The internet talk about Phage was not so much about Phage, I think, but an undercurrent desire to see more viable generals.  At the time of this writing, there are 478 legendary creatures in circulation, a great many of whom are painfully vanilla (Jerrard of the Closed Fist), inaccessible due to costs and/or rarity (Xiahou Dun, the One-Eyed), unworkable due to text restrictions (Myojin of Seeing Winds), or outright unplayable (Haakon, Stromgald Scourge).  At its heart, EDH is an inherently narrow format; there are only so many viable generals around, and it is a small wonder that we frequently see the same ones discussed and played with.
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This entry is part 12 of 37 in the series Generally Speaking

By: Imshan AKA Sinis

For a some players, especially those who are game theory devotees, the decision-making process for games of Magic are very broad.  Many players only think of decision-making as the set of choices they make after shuffling and before the game (or match, in a tournament setting) defines a winner.  Yet, it isn’t really the case.  We make all sorts of decisions before we shuffle up and draw our starting hands: we made choices about what cards we play and which general we choose.  This makes a lot of intuitive sense when playing competitively; when choosing a deck or card choices, the best ones will be tailored to the local metagame.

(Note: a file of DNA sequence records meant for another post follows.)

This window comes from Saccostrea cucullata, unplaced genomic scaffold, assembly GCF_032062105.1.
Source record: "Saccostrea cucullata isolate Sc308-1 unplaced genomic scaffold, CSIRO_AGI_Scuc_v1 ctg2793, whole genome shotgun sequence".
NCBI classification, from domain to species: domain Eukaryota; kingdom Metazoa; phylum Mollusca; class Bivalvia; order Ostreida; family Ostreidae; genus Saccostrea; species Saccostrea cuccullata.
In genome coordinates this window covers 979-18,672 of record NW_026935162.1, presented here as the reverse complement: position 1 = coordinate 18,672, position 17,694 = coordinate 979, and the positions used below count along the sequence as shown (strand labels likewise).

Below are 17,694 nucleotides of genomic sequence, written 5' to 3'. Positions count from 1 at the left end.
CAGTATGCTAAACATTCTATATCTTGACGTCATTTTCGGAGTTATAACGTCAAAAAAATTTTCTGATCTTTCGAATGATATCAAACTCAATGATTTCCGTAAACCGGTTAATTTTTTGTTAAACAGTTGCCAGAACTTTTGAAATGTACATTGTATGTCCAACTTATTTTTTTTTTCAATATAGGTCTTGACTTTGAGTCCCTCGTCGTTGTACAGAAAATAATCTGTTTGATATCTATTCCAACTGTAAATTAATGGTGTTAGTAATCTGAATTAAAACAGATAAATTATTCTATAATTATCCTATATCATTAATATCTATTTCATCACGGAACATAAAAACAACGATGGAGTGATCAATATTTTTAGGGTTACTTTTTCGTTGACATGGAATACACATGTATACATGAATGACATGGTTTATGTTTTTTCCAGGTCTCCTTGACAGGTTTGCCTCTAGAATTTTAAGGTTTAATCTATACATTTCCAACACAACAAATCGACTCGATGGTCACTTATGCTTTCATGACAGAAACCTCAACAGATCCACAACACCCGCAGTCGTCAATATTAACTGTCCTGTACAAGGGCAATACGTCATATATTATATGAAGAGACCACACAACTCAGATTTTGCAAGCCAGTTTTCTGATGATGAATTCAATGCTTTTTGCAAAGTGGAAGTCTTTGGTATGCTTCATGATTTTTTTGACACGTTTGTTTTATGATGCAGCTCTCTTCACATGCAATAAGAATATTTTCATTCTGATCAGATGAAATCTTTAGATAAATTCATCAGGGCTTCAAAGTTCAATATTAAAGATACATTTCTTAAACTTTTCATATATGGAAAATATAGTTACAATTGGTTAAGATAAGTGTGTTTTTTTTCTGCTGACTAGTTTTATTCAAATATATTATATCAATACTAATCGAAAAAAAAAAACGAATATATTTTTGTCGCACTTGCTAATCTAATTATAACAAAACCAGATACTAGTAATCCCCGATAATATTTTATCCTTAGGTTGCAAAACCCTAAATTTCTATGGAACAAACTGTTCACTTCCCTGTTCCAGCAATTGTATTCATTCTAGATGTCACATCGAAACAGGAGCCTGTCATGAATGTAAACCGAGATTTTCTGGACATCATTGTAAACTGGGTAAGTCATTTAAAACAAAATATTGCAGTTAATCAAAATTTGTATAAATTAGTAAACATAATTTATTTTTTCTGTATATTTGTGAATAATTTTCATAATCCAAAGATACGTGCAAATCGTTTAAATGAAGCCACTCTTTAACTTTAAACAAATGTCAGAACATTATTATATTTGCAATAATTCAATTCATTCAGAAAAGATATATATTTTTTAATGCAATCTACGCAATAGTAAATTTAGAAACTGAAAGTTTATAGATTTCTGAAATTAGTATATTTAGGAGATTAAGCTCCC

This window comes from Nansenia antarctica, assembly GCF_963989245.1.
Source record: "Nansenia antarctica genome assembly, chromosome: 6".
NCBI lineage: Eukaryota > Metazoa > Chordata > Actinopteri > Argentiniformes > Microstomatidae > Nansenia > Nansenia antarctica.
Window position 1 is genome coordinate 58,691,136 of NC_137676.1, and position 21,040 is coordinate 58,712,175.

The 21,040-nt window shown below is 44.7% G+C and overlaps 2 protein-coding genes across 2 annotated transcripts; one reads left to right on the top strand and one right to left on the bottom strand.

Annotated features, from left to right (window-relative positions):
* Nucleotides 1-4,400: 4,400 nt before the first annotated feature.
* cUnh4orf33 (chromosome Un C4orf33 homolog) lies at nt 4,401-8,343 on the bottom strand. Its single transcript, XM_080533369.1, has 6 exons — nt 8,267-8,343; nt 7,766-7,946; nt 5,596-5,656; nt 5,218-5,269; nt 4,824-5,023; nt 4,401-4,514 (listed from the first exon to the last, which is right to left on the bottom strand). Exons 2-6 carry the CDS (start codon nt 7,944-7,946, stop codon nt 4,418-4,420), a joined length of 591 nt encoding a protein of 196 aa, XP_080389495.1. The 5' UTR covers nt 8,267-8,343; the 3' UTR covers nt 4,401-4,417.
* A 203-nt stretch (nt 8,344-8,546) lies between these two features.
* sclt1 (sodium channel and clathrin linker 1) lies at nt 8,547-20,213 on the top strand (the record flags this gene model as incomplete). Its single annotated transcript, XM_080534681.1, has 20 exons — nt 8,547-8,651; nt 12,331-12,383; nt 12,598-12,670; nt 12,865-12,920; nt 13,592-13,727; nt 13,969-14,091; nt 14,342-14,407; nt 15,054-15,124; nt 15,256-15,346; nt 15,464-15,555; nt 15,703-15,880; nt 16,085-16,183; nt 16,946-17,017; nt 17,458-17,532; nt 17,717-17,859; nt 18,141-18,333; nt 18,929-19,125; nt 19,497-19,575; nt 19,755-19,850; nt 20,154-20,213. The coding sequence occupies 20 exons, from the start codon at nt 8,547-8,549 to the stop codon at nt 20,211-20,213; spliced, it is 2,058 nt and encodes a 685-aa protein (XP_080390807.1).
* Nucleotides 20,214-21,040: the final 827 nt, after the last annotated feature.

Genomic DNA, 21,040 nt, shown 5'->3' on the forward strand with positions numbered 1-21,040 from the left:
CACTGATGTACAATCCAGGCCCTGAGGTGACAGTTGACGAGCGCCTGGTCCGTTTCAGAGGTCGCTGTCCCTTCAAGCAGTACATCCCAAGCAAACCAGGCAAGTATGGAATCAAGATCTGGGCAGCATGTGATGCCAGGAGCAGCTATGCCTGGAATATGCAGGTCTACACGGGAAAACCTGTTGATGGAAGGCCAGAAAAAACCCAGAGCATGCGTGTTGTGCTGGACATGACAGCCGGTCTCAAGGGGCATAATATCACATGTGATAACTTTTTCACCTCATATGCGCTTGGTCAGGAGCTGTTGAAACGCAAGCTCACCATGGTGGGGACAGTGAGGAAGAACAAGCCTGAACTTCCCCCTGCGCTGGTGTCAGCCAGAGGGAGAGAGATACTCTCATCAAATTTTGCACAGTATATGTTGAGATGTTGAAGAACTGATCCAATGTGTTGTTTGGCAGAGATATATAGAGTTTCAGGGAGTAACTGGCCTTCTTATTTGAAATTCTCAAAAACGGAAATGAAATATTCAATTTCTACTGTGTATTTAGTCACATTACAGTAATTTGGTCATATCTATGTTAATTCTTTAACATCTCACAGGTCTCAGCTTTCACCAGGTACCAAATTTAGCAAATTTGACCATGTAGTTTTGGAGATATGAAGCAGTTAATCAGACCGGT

Often, players don’t recognize that the choices that they make in deck construction can have very deep consequences in games, and that deck-building decisions should be taken as seriously as any in-game decision in terms of winning the game.  A player who plays too many non-basic lands might find themselves the victim of a Ruination or Blood Moon-effect.  Sadly, the vulnerabilities that many of these deck-building choices create can have really negative consequences on the enjoyment of the game.